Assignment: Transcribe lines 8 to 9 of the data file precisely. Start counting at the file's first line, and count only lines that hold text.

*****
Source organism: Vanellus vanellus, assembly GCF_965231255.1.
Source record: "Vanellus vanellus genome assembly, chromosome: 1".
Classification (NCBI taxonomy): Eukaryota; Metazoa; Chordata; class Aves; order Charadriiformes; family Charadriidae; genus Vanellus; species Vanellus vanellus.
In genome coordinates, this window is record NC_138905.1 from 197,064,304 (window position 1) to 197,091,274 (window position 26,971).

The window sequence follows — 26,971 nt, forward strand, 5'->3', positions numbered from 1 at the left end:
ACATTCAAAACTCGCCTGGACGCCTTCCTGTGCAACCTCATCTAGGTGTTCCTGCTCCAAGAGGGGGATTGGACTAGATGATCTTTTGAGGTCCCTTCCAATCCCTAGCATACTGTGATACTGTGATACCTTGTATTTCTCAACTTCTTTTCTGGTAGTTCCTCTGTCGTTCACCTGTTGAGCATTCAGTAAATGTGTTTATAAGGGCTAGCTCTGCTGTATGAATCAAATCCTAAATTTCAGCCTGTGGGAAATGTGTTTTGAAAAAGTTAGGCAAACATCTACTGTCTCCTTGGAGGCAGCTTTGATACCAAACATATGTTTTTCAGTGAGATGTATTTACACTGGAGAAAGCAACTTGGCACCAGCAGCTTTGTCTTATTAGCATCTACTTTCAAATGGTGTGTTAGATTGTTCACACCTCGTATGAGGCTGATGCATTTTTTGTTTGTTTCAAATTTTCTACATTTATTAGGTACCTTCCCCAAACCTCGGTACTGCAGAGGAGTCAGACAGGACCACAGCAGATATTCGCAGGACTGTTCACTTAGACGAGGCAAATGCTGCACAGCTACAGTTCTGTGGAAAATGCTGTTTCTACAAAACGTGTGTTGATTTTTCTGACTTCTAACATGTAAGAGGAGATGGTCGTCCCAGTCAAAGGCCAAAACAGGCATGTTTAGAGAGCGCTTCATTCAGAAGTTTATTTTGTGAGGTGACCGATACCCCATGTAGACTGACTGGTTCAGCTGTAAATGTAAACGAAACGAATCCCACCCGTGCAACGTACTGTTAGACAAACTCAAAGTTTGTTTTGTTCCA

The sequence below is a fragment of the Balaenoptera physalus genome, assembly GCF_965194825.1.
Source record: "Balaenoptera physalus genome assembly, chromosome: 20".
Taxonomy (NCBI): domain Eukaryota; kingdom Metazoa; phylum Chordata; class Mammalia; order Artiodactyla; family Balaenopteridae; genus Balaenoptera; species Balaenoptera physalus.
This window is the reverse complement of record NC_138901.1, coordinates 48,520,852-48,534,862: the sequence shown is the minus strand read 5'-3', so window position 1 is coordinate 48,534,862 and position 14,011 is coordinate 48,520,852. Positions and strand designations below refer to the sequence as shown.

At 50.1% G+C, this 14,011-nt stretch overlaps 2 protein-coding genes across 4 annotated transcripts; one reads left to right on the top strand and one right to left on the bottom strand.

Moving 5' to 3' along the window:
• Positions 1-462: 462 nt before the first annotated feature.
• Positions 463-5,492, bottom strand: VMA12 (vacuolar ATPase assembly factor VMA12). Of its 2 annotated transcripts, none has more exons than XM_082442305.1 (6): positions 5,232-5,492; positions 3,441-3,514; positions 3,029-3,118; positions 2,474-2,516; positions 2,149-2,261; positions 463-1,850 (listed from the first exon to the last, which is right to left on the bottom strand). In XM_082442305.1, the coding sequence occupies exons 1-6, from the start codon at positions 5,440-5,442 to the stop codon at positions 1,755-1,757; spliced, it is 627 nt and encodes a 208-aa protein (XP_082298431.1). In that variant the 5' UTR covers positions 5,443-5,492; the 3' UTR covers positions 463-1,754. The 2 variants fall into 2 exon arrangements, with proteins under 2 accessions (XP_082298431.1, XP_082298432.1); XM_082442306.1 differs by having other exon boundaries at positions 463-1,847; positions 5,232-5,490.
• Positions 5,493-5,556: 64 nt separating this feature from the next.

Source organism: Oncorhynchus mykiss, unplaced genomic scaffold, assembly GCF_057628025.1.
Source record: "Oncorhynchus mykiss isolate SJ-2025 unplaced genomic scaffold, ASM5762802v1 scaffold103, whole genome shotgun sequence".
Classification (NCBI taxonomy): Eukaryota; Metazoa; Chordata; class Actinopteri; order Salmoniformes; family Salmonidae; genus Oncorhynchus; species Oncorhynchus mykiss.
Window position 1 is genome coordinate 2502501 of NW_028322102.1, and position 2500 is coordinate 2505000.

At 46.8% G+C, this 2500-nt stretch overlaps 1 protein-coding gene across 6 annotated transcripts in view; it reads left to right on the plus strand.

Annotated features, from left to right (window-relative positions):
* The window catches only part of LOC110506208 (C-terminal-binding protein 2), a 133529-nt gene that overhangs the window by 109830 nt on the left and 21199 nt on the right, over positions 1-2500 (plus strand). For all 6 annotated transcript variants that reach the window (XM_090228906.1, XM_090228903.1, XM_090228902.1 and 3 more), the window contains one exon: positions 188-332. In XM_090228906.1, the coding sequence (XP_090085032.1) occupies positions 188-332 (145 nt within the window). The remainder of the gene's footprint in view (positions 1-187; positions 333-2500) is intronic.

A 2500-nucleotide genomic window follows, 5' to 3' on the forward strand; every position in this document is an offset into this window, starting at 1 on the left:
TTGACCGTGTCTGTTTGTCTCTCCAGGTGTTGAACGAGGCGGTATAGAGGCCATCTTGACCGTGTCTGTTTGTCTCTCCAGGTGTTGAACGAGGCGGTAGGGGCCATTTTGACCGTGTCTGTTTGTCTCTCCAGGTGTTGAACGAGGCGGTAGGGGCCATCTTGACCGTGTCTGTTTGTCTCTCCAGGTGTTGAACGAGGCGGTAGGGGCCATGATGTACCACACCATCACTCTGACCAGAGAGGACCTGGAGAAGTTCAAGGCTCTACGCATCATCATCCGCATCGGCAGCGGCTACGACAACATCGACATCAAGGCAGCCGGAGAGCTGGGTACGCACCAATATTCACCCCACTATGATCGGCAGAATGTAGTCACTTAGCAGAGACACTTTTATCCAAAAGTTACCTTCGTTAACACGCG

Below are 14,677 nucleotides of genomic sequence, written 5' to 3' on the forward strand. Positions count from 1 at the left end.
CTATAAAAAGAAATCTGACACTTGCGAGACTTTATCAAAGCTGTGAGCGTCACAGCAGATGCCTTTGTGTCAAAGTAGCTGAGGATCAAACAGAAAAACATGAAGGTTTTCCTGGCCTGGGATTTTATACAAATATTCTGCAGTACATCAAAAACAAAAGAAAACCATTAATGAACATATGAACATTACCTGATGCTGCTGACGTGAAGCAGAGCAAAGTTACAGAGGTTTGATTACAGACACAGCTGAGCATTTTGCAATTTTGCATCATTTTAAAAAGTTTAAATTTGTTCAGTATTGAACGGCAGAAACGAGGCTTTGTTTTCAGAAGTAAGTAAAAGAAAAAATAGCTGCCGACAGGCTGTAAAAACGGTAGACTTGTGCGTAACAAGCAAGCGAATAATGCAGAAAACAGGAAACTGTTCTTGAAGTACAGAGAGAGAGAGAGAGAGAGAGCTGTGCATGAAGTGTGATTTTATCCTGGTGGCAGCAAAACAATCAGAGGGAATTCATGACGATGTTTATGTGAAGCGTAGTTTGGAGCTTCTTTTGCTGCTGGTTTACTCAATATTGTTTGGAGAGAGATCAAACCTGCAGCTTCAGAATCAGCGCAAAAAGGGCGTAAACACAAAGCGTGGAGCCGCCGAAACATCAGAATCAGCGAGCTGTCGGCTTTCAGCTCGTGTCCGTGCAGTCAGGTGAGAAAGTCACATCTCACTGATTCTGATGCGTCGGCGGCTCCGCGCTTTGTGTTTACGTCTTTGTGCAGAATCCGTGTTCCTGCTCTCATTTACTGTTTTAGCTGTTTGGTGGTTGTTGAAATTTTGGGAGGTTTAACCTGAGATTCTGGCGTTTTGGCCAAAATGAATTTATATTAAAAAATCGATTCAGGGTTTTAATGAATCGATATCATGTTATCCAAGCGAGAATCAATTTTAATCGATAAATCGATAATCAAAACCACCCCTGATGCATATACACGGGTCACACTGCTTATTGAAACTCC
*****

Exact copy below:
Source record: "Balaenoptera physalus genome assembly, chromosome: 20".
Taxonomy (NCBI): domain Eukaryota; kingdom Metazoa; phylum Chordata; class Mammalia; order Artiodactyla; family Balaenopteridae; genus Balaenoptera; species Balaenoptera physalus.